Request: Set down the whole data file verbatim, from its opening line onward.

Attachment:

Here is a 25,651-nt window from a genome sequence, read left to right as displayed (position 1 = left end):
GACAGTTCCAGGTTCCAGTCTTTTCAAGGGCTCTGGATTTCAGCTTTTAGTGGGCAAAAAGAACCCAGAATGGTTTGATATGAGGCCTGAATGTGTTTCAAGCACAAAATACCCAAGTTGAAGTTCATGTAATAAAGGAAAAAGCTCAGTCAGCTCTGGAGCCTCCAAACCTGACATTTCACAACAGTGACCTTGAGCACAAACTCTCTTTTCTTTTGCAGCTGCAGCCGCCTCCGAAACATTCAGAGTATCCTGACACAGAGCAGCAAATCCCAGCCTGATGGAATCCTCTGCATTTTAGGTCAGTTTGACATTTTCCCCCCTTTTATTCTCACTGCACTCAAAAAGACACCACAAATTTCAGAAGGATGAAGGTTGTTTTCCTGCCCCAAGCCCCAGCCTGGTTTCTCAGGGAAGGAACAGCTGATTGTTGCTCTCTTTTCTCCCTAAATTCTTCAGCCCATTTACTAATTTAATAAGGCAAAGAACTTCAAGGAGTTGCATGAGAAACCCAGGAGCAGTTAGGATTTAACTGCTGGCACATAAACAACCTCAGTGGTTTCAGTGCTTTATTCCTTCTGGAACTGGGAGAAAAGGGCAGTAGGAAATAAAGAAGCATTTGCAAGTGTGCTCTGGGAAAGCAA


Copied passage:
Here is a 25,651-nt window from a genome sequence, read left to right as displayed (position 1 = left end):
GACAGTTCCAGGTTCCAGTCTTTTCAAGGGCTCTGGATTTCAGCTTTTAGTGGGCAAAAAGAACCCAGAATGGTTTGATATGAGGCCTGAATGTGTTTCAAGCACAAAATACCCAAGTTGAAGTTCATGTAATAAAGGAAAAAGCTCAGTCAGCTCTGGAGCCTCCAAACCTGACATTTCACAACAGTGACCTTGAGCACAAACTCTCTTTTCTTTTGCAGCTGCAGCCGCCTCCGAAACATTCAGAGTATCCTGACACAGAGCAGCAAATCCCAGCCTGATGGAATCCTCTGCATTTTAGGTCAGTTTGACATTTTCCCCCCTTTTATTCTCACTGCACTCAAAAAGACACCACAAATTTCAGAAGGATGAAGGTTGTTTTCCTGCCCCAAGCCCCAGCCTGGTTTCTCAGGGAAGGAACAGCTGATTGTTGCTCTCTTTTCTCCCTAAATTCTTCAGCCCATTTACTAATTTAATAAGGCAAAGAACTTCAAGGAGTTGCATGAGAAACCCAGGAGCAGTTAGGATTTAACTGCTGGCACATAAACAACCTCAGTGGTTTCAGTGCTTTATTCCTTCTGGAACTGGGAGAAAAGGGCAGTAGGAAATAAAGAAGCATTTGCAAGTGTGCTCTGGGAAAGCAA